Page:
What Are Undecided Voters Thinking? - OZY | A Modern Media Company

WHY YOU SHOULD CARE

Because they could determine the fates of Donald Trump and Joe Biden in 2020.

By Nick Fouriezos

It has been a particularly turbulent four years in U.S. politics, and it’s hard for many politically active Americans to imagine how anyone could emerge without having staked out a side. Yet a month before Election Day, there are still some registered voters who haven’t made up their minds — anywhere between 3 and 11 percent, depending on which poll you reference. They have their reasons, from competing values to political apathy to visceral disgust with the options they have been presented. And in swing states across the country, those last-minute decisions between Democrat Joe Biden and Republican President Donald Trump, or whether to vote at all, will shape the election.

With that in mind, OZY interviewed a handful of undecideds, asking them about the issues and factors that were shaping their final weeks of deliberation. Here are some of those conversations, edited for clarity and space.

Shane Lynch, 31, auto maintenance specialist, Florida

Past votes: Barack Obama (’08, ’12), Gary Johnson (’16)

I was never really interested in politics and now I’ve got a young family, so I’m pretty dang busy. I openly admit that I am not very educated on things like foreign policy, stuff like that. I would absolutely never vote for Donald Trump. He’s just an asshole and all he cares about is himself. But it’s hard for me to vote for Biden, because I am a Second Amendment guy. Not in the crazy, right-wing, “don’t take away my guns” way, but I want to be able to access whatever the bad guys who could hurt my family have, and I don’t want to be a criminal for that.

And so my decision is really between voting for Biden or for Libertarian candidate Jo Jorgensen. Obviously she’s not going to win, but if she can get 5 percent of the vote, then there’s a chance she gets on the debate stage next time. [Editor’s Note: Jorgensen’s party would also qualify for public funding in the 2024 election cycle.] I don’t know that I would feel bad [voting for Jorgensen] if it was a close election, and my vote could have helped Biden or Trump. Especially in an election like this, where so many people are wondering how did we get here — how did we get these two candidates? — I would reach my goal if they actually got that chance. If [Jorgensen] actually had the chance, what could happen?

Linda Szymanski, entrepreneur, Ohio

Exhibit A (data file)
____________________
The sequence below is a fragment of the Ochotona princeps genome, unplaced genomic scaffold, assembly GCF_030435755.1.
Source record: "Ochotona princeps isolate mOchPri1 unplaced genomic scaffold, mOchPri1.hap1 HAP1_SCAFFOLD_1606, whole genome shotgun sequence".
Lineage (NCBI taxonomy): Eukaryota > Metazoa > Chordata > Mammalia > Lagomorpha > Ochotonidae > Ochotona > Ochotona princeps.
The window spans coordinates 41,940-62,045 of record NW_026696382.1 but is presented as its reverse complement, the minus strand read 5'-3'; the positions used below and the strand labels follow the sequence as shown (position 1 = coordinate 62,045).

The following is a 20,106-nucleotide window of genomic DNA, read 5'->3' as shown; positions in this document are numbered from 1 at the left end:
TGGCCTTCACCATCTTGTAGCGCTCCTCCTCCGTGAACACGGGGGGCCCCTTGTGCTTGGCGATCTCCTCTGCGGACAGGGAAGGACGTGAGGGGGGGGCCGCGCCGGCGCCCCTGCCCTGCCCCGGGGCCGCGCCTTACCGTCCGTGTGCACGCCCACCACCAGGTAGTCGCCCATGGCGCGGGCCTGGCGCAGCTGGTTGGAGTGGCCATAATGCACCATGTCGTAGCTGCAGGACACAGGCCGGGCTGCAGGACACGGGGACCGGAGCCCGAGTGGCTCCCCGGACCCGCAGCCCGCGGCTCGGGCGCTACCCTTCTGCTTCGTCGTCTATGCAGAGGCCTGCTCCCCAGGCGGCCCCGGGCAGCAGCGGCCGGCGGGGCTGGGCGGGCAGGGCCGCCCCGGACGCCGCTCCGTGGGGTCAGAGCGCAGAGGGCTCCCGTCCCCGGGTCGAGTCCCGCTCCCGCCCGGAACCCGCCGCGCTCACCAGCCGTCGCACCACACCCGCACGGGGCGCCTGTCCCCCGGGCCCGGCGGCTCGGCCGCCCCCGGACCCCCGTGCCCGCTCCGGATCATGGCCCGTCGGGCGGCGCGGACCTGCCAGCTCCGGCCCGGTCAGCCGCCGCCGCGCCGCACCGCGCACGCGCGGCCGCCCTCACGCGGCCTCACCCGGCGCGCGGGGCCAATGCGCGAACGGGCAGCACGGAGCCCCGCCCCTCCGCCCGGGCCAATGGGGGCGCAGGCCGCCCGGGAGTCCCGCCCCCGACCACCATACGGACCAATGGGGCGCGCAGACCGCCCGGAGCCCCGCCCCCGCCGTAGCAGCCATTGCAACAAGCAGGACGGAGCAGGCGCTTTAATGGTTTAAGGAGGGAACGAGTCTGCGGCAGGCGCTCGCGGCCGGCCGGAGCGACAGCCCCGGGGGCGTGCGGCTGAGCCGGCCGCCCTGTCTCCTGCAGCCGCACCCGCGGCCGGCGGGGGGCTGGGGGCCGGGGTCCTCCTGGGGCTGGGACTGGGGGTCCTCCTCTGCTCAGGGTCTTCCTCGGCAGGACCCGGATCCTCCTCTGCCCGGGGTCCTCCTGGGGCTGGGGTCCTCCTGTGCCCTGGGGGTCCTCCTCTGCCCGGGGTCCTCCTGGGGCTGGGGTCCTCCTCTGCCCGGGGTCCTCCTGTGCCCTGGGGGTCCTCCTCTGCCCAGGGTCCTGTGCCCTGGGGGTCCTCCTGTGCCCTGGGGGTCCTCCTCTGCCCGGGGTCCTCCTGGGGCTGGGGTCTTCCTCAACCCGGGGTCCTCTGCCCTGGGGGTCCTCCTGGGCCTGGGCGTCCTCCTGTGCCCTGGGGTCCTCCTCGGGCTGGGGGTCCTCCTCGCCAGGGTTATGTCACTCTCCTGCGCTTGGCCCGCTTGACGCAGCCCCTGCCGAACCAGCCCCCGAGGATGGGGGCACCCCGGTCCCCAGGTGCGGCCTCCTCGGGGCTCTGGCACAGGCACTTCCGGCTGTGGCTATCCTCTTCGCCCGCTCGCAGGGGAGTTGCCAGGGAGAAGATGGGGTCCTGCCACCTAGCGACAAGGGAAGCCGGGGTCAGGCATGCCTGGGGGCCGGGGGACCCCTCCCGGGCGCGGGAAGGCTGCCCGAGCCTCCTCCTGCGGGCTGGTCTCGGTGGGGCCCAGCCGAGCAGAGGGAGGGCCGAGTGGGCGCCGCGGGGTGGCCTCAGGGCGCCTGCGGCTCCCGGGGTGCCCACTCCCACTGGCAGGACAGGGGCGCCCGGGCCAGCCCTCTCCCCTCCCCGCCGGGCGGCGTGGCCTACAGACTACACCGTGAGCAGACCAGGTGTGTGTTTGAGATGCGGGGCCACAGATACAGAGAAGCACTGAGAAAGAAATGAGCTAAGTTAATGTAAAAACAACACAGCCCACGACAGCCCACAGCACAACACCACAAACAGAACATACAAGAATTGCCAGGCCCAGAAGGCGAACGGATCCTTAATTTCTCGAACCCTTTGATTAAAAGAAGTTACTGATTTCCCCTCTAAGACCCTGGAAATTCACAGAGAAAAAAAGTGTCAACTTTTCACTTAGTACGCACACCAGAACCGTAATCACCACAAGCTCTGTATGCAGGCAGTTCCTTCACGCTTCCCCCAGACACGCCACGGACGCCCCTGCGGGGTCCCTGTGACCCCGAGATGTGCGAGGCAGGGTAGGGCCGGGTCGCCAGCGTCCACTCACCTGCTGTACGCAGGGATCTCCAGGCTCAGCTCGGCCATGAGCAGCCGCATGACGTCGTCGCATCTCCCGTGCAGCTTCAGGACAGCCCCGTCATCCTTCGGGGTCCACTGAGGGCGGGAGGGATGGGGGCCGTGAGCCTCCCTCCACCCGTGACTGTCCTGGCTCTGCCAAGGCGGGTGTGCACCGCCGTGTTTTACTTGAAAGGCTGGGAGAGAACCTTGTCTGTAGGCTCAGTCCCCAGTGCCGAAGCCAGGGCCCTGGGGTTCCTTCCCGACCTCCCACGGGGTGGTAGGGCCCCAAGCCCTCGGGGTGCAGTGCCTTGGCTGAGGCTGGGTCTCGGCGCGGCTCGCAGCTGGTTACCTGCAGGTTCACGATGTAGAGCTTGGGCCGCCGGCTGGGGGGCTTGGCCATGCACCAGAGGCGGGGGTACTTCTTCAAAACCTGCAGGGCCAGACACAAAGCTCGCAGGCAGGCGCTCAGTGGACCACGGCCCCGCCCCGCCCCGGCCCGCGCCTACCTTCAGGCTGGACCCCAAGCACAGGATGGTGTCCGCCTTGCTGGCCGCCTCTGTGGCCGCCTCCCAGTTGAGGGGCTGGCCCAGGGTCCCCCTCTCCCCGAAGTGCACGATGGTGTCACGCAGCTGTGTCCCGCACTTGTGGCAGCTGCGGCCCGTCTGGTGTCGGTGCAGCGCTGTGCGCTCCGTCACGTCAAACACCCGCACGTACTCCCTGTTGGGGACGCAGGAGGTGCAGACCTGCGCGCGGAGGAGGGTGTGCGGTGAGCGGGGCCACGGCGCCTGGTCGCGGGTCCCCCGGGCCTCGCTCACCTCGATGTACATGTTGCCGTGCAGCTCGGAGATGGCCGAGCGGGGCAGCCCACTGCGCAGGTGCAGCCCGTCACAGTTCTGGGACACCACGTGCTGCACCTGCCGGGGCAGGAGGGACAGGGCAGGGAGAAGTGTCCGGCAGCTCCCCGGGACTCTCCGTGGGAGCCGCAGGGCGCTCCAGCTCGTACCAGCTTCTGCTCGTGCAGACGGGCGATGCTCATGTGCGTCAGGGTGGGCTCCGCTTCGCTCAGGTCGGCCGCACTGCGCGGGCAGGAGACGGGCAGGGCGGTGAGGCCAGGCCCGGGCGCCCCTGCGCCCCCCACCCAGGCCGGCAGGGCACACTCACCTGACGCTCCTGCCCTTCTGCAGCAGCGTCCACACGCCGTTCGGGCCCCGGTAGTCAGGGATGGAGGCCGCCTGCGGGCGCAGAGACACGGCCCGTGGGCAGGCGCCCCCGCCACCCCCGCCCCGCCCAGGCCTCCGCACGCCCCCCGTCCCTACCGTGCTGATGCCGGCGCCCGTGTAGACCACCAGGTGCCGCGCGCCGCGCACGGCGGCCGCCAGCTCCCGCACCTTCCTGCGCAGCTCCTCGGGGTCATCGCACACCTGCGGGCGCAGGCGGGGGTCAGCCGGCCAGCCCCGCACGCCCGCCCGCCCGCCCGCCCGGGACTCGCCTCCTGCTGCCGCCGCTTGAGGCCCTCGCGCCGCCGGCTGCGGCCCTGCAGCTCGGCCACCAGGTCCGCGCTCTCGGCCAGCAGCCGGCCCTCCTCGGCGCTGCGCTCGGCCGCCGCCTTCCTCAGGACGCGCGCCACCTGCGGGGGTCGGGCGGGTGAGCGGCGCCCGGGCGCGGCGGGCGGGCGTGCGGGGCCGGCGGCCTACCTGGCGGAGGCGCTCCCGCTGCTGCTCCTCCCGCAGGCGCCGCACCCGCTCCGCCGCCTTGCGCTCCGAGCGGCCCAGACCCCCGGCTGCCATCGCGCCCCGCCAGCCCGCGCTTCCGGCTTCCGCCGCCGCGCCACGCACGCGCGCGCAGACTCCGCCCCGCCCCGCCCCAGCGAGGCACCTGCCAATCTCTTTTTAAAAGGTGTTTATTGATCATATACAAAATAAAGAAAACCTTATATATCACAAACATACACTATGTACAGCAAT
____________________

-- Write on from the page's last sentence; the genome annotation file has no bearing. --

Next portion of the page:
Past votes: Trump (’16)

This year, I’m in a quandary and my husband is voting for Biden. Not because he is a liberal, but he is sick of Trump’s antics and quite frankly so am I. But I am not a liberal/socialist. I cannot support that — it is the way of fools. Can Trump save us? I honestly think he has drunk a little too much of the Twitter/celebrity Kool-Aid himself, and whomever awarded him a college degree needs to give that some second thoughts. Coming out swinging Tuesday in the debate was totally predictable — Trump only has one mode: bully and intimidation. It was completely embarrassing and every single person I know — right or left — agreed.

Who should I vote for? I have absolutely no idea! Both candidates are highly flawed and/or inappropriate — and I object loudly to having no real choices to save my country. Both of these candidates are owned — lock, stock and barrel — by the big money in this country. This is exactly where we need a viable third party/independent, owing to no one but the American people. We need to set term limits and limits on spending.

I have been an active and committed Republican all my life. Probably no surprise. But I have learned that to examine both points of view carefully affords anyone an opportunity to learn what is important to both political philosophies and why. Assumptions and a myopic “I’m always right” point of view accomplish nothing. There can be no learning in that situation. There is a famous line from a movie: “What we have here is a failure to communicate.” And fail we have in an era with extreme numbers of ways to convey our feelings.

Revelation Walker, 43, executive assistant, Georgia

Past votes: Obama (’08, ’12), Hillary Clinton (’16)